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By: Amy http://www.designmom.com/2012/11/discussing-diversity/comment-page-1/#comment-414248 Amy Tue, 27 Nov 2012 00:35:30 +0000 http://www.designmom.com/?p=26984#comment-414248 Miggy,
You have done a world of good with your answer. Thank you so much for taking the time to respond. Most (all?) people want to do the right thing but second-guess themselves. Thank you!

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By: jessica http://www.designmom.com/2012/11/discussing-diversity/comment-page-1/#comment-414247 jessica Tue, 27 Nov 2012 00:16:30 +0000 http://www.designmom.com/?p=26984#comment-414247 He got it from his mom and dad of course, just like white folks!

We are a mixed up black, white and indian family. My kids tease me all the time about being too light/yellow/not really brown enough.

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By: Miggy http://www.designmom.com/2012/11/discussing-diversity/comment-page-1/#comment-414242 Miggy Mon, 26 Nov 2012 22:34:50 +0000 http://www.designmom.com/?p=26984#comment-414242 *staring, not starting. :)

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By: Miggy http://www.designmom.com/2012/11/discussing-diversity/comment-page-1/#comment-414241 Miggy Mon, 26 Nov 2012 22:32:02 +0000 http://www.designmom.com/?p=26984#comment-414241 Amy–I can’t think of a time I haven’t preferred that a parent and child engage us in conversation. Even the times that I’m not “on point” I would still prefer a conversation–I just might not be as bubbly. In fact, I do a special needs spotlight on my blog–a weekly feature where I interview parents of special needs kids. I always ask them “how can other people respond to or approach your child so as to avoid any hurtful situations?” This is by far the question that is 98% of the time answered the same way–just ask. Start a conversation and ask us about our child and their differences. Especially if your child is curious and asking questions. Questions are OK–starting, shooshing and walking away are not. Now in the 40+ spotlights I’ve done I can think of 2 times this question wasn’t answered in this manner and one dad summed it up when he said “He doesn’t want people to approach his son as a curiosity but as a person.” Which of course, I also relate to and understand. My daughter is only 2.5 right now and so she’s just starting to understand these things and for her I think she’s always excited to have new friends, so the sooner kids can get over their apprehensions the sooner they can interact as kids. :)

Thanks so much for asking!

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By: Amy Hackworth http://www.designmom.com/2012/11/discussing-diversity/comment-page-1/#comment-414230 Amy Hackworth Mon, 26 Nov 2012 21:07:50 +0000 http://www.designmom.com/?p=26984#comment-414230 I just came across Whoever You Are…glad to hear you like it.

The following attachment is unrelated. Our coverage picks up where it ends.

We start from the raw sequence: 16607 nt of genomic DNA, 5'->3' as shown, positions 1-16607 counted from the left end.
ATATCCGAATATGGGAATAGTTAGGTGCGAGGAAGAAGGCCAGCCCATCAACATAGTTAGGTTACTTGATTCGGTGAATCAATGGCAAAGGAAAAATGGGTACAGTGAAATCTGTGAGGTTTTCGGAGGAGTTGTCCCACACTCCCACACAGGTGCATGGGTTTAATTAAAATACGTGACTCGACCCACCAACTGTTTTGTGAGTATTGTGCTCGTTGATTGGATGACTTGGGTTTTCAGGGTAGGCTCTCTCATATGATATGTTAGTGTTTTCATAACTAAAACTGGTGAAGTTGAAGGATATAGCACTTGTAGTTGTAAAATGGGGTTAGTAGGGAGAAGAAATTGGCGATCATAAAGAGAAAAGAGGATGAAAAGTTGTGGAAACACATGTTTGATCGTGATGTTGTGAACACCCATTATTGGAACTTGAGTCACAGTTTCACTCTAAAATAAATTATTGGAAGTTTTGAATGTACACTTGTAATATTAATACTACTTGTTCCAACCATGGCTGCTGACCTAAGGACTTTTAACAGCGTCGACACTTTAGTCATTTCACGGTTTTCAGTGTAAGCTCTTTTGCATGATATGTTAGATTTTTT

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By: Amy http://www.designmom.com/2012/11/discussing-diversity/comment-page-1/#comment-414229 Amy Mon, 26 Nov 2012 21:05:18 +0000 http://www.designmom.com/?p=26984#comment-414229 Miggy, overall, what is your preference for how you would like your daughter to be noticed and/or approached? Without taking the temperature of everyone’s moods that particular day, it might be easier for parents of curious kids to have an overall rule. Would you rather a parent just smiled at your daughter, told his or her kid that “everyone is different,” and moved on, even if the kid wanted to interact with your daughter? What does your daughter prefer? Thanks in advance for sharing your perspective (and experiences).

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By: Stella http://www.designmom.com/2012/11/discussing-diversity/comment-page-1/#comment-414227 Stella Mon, 26 Nov 2012 20:59:06 +0000 http://www.designmom.com/?p=26984#comment-414227 I don’t have insight on how to discuss diversity with kids since I don’t have any yet… but just wanted to add a funny story. A friend of mine grew up in a predominantly white neighborhood/community. The first time she saw an African American woman, she was pretty young (I imagine about the same age as your nephew). She and her mom were in a large crowd of people. My friend pointed at the African American woman and loudly exclaimed, “Mom!! That lady ate too many brownies!!” Luckily the woman chuckled, so it wasn’t too awkward… but apparently she and her mom had never really discussed diversity.

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By: Amy http://www.designmom.com/2012/11/discussing-diversity/comment-page-1/#comment-414226 Amy Mon, 26 Nov 2012 20:55:54 +0000 http://www.designmom.com/?p=26984#comment-414226 Thanks, Whitney and Amy, for the support. I wish I could go back in time and really talk it out with that woman as clearly, we did not come to a resolution!

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By: Amy Hackworth http://www.designmom.com/2012/11/discussing-diversity/comment-page-1/#comment-414219 Amy Hackworth Mon, 26 Nov 2012 20:20:24 +0000 http://www.designmom.com/?p=26984#comment-414219 Also, isn’t it kind of interesting that there are certain obvious things we allow ourselves to mention and other obvious things that are off limits to comment on? I’m just this moment becoming fascinated by that.

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By: Amy Hackworth http://www.designmom.com/2012/11/discussing-diversity/comment-page-1/#comment-414218 Amy Hackworth Mon, 26 Nov 2012 20:18:11 +0000 http://www.designmom.com/?p=26984#comment-414218 It sounds like you handled it beautifully. I would hate feeling that tension of the unaccepted apology, but it sounds like that had more to do with her than with you.

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By: Amy Hackworth http://www.designmom.com/2012/11/discussing-diversity/comment-page-1/#comment-414216 Amy Hackworth Mon, 26 Nov 2012 20:14:05 +0000 http://www.designmom.com/?p=26984#comment-414216 I agree, Elizabeth. That’s a trickier issue for me, too.

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By: Amy Hackworth http://www.designmom.com/2012/11/discussing-diversity/comment-page-1/#comment-414215 Amy Hackworth Mon, 26 Nov 2012 20:12:47 +0000 http://www.designmom.com/?p=26984#comment-414215 Wow, Miggy, thanks for your perspective. I love what you shared. I’m sure it can be exhausting, as you point out, and that’s a good thing for me to remember. I also love how you focus on similarities between your daughter and curious kids. That seems so wise.